There is no doubt that the use of testosterone replacement therapy in MMA has been a farce in the past few years with lax and inconsistent standards being applied by various athletic commissions. Today’s surprise development of the Nevada State Athletic Commission banning TRT TUE’s and urging other athletic commissions to follow suit is a great improvement from the past landscape.
As noted by official MMA record keeper Kirik Jenness, the response from the MMA community has been soundly one sided.
Despite the overwhelmingly positive response from the MMA community there is work to be done. As noted at MMAFighting, each jurisdiction is free to carve their own path and despite the NSAC’s influence, no other jurisdiction is bound by their decision.
So should other jurisdictions ban TRT TUE’s? The unpopular reality is no. This is not to suggest that a return to the former landscape is desirable. Realistically, TRT TUE’s should be exceedingly rare as evidenced by the IOC and USADA track record, however, an outright ban is problematic as it can lead to legal claims of discrimination.
TUE’s gained notoriety with TRT, however, TUE’s exist for any number of medically needed medications. Under the WADA standards adopted by many State and Provincial Athletic Commissions the TUE exists when a ”medication an athlete is required to take to treat an illness or condition happens to fall under the Prohibited List, a Therapeutic Use Exemption (TUE) may give that athlete the authorization to take the needed medicine.“.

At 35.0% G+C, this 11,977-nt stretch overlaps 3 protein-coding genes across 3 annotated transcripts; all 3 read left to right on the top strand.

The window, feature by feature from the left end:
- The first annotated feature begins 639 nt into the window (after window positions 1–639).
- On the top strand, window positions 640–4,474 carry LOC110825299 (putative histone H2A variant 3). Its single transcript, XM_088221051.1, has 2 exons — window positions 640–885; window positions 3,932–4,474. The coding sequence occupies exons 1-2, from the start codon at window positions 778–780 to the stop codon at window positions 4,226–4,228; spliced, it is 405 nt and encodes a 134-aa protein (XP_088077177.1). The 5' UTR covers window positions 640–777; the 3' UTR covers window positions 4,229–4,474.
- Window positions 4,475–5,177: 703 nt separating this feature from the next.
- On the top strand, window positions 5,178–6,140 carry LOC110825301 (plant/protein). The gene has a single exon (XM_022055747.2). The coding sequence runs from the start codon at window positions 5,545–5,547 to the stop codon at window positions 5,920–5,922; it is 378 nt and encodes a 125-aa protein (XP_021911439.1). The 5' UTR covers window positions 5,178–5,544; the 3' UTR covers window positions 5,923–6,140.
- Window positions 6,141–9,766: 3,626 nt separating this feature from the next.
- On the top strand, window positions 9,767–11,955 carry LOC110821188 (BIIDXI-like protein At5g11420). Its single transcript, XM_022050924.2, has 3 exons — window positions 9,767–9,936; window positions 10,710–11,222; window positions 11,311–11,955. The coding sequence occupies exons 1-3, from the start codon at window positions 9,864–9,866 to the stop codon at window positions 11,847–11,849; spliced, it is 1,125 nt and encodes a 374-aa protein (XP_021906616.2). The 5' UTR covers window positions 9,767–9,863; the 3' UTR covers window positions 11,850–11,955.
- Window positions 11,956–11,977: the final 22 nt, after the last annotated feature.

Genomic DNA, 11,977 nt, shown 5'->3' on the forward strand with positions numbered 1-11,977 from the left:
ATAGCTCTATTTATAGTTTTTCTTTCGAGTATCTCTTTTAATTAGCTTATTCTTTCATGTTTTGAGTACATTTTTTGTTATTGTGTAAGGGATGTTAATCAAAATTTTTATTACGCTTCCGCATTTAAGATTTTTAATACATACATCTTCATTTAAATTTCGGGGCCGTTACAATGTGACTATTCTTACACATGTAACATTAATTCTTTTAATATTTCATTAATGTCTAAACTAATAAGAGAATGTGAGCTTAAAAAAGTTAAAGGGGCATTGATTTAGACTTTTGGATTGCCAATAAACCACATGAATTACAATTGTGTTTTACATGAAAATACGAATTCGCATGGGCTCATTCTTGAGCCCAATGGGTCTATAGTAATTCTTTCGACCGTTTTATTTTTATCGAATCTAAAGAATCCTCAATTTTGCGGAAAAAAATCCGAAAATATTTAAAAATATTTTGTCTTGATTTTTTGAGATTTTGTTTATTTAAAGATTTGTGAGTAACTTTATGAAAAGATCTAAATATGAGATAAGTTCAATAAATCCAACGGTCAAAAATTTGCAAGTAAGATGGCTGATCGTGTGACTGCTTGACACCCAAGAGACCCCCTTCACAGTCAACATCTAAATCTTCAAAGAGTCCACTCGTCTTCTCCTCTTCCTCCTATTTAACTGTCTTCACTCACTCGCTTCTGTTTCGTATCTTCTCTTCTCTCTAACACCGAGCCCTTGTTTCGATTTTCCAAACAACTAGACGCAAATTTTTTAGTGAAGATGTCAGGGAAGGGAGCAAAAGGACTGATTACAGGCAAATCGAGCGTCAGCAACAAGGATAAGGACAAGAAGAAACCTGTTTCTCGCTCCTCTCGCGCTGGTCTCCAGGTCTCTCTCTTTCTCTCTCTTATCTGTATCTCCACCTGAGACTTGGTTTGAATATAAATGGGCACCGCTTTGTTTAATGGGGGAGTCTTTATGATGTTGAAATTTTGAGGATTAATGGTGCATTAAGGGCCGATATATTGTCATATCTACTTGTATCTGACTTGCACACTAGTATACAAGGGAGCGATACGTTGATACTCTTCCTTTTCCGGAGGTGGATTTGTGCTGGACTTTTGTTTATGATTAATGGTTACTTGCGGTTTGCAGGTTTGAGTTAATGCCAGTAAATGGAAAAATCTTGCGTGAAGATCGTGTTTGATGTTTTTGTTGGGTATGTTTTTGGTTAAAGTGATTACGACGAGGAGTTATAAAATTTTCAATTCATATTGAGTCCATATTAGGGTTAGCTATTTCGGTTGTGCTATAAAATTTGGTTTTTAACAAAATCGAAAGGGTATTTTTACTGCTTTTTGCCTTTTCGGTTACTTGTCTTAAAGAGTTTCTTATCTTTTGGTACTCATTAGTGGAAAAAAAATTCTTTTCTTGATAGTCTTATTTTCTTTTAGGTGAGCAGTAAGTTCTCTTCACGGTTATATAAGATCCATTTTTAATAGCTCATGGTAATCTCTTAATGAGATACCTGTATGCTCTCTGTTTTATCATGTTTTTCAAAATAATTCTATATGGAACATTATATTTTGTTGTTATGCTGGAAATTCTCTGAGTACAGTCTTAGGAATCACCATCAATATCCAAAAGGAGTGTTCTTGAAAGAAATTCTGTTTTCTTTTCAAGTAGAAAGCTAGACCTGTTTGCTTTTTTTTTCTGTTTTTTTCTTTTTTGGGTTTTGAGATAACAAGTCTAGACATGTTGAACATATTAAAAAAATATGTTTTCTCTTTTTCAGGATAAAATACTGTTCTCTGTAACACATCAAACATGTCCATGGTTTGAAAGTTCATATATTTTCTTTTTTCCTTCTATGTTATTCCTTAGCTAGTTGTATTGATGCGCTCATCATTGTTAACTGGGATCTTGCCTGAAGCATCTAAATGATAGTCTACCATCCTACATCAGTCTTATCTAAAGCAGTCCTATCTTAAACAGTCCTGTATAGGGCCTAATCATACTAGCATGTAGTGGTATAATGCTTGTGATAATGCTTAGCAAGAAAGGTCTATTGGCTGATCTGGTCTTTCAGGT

If a medication is genuinely needed TUE’s must be considered by Athletic Commissions. Failing to do so can result in violations of Human Rights / Anti Discrimination legislation. In BC, to take one example, the Human Right’s Code prohibits discrimination in employment based on “physical disability“. Such language is standard fare in Human Rights legislation across Canada. If governments or sporting organization disallowed therapeutic use exemptions, they would likely run afoul of the protections offered by the Code.
The solution is not an outright ban but strict adherence to rigid standards about granting TUE’s. The wheel does not even need to be reinvented. WADA standards set out a sensible test for when TUE’s are to be granted, namely:
1. “The Athlete would experience a significant impairment to health if
the Prohibited Substance or Prohibited Method were to be withheld in
the course of treating an acute or chronic medical condition.” (Article
4.1 a. of the International Standard for TUEs.)
2. “The Therapeutic Use of the Prohibited Substance or Prohibited
Method would produce no additional enhancement of performance
other than that which might be anticipated by a return to a state of
normal health following the treatment of a legitimate medical
3. “There is no reasonable Therapeutic alternative to the Use of the
otherwise Prohibited Substance or Prohibited Method.” (Article 4.1
c of the International Standard for TUEs.)
4. “The necessity for the Use of the otherwise Prohibited Substance or
Prohibited Method cannot be a consequence, wholly or in part, of
prior non-Therapeutic Use of any Substance from the Prohibited
List.” (Article 4.1 d. of the International Standard for TUEs.)
This is a tough test to meet and if properly applied TRT TUE’s can largely be a thing of the past without resorting to an arguably unlawful outright ban. Strict adherence to WADA TUE standards, coupled with random out of competition blood testing can go a long way to cleaning up PED abuse in combat sports.